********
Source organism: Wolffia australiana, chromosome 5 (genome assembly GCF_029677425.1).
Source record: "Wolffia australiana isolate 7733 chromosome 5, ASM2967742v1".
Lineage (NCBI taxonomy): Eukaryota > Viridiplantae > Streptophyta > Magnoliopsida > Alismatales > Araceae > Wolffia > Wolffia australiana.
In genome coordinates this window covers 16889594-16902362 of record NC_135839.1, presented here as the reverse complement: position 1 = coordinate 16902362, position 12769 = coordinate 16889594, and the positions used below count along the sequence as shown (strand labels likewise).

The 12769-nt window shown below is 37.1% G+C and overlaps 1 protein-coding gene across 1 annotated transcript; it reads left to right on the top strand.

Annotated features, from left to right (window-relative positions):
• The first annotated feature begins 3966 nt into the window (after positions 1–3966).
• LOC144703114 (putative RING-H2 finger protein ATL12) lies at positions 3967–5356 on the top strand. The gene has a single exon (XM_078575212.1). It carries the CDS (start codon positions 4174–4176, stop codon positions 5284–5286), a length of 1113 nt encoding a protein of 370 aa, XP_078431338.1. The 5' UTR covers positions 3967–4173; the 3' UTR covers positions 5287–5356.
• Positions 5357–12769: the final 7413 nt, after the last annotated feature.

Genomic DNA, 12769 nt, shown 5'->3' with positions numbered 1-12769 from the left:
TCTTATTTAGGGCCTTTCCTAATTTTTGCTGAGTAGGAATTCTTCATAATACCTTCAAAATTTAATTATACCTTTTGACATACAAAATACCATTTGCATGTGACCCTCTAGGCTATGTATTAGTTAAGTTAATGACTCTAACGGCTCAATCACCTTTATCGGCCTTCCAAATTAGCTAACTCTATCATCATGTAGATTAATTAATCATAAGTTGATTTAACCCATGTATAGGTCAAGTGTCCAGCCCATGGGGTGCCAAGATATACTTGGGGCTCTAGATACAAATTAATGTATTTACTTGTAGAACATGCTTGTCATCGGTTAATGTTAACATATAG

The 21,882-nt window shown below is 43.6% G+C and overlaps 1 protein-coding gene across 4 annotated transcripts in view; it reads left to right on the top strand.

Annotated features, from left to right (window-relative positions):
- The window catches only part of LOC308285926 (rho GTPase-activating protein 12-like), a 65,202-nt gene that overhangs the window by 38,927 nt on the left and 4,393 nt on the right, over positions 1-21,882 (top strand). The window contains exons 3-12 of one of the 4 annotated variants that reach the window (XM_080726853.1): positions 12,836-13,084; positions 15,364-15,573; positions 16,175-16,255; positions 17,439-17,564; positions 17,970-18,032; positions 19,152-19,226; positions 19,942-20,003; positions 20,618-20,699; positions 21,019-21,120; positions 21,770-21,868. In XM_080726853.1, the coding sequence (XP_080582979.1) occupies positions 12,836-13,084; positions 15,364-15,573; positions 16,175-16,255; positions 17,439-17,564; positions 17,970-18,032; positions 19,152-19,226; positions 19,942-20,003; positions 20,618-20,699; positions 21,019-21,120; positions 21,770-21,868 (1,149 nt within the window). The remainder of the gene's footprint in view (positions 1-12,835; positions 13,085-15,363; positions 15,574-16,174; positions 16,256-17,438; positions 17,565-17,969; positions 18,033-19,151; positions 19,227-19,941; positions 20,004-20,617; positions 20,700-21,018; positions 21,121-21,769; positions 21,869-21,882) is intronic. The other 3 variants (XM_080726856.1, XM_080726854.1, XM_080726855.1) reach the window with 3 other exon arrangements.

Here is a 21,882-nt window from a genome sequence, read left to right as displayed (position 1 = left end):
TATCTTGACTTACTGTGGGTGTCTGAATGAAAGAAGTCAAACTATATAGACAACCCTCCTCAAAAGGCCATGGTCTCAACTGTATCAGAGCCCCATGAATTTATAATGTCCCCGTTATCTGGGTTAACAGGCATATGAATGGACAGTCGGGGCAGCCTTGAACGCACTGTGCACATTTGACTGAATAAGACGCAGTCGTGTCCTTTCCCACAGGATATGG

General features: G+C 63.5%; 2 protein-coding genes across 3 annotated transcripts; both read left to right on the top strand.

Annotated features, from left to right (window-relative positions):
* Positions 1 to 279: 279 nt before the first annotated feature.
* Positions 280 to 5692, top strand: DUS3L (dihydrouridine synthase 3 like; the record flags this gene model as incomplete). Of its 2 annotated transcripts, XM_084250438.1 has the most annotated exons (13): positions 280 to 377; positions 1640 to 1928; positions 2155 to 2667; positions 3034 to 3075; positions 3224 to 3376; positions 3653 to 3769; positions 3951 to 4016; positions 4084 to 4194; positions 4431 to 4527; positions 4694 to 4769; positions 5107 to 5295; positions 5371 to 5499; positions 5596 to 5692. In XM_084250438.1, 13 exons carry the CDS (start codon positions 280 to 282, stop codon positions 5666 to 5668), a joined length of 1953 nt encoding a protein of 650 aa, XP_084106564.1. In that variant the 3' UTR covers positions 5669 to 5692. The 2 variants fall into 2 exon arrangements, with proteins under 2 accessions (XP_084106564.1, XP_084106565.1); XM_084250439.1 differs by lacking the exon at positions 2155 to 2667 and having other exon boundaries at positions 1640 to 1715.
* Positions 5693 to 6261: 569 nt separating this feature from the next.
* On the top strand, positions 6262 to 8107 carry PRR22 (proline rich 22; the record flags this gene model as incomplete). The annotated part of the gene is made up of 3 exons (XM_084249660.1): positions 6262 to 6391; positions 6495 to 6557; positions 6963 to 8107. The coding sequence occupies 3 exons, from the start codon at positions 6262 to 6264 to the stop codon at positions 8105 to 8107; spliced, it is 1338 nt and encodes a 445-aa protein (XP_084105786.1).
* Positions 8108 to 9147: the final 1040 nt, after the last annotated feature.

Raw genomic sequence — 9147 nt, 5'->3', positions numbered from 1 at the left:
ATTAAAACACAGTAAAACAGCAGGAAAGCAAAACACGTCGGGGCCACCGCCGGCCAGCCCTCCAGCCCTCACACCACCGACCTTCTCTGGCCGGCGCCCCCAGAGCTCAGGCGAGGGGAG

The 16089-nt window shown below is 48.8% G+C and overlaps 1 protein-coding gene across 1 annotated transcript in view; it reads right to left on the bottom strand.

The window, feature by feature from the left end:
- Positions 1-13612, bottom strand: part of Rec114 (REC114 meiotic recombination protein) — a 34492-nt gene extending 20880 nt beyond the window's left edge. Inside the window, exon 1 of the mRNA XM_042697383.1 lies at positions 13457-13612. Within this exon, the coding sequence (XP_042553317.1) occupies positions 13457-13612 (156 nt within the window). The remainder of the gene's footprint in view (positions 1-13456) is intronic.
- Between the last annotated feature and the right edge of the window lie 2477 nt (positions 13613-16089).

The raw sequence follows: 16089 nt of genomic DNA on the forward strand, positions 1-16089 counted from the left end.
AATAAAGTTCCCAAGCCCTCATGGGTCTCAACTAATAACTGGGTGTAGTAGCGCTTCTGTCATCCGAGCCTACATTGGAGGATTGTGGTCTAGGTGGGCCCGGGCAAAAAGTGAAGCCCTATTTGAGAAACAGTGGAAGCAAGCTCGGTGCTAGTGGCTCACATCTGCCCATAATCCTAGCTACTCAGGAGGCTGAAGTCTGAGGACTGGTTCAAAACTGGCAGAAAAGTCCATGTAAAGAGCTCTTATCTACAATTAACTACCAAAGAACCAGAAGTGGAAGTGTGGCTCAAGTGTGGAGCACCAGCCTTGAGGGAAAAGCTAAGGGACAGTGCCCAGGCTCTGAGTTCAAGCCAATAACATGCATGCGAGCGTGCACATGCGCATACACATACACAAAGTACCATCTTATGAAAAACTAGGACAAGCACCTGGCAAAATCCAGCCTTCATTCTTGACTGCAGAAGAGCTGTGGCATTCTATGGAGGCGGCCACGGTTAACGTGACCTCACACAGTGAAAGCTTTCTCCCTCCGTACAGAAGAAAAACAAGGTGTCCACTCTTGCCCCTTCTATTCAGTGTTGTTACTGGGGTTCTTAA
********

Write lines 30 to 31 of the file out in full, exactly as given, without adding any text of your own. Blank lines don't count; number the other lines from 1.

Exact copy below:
The raw sequence follows: 16089 nt of genomic DNA on the forward strand, positions 1-16089 counted from the left end.
AATAAAGTTCCCAAGCCCTCATGGGTCTCAACTAATAACTGGGTGTAGTAGCGCTTCTGTCATCCGAGCCTACATTGGAGGATTGTGGTCTAGGTGGGCCCGGGCAAAAAGTGAAGCCCTATTTGAGAAACAGTGGAAGCAAGCTCGGTGCTAGTGGCTCACATCTGCCCATAATCCTAGCTACTCAGGAGGCTGAAGTCTGAGGACTGGTTCAAAACTGGCAGAAAAGTCCATGTAAAGAGCTCTTATCTACAATTAACTACCAAAGAACCAGAAGTGGAAGTGTGGCTCAAGTGTGGAGCACCAGCCTTGAGGGAAAAGCTAAGGGACAGTGCCCAGGCTCTGAGTTCAAGCCAATAACATGCATGCGAGCGTGCACATGCGCATACACATACACAAAGTACCATCTTATGAAAAACTAGGACAAGCACCTGGCAAAATCCAGCCTTCATTCTTGACTGCAGAAGAGCTGTGGCATTCTATGGAGGCGGCCACGGTTAACGTGACCTCACACAGTGAAAGCTTTCTCCCTCCGTACAGAAGAAAAACAAGGTGTCCACTCTTGCCCCTTCTATTCAGTGTTGTTACTGGGGTTCTTAA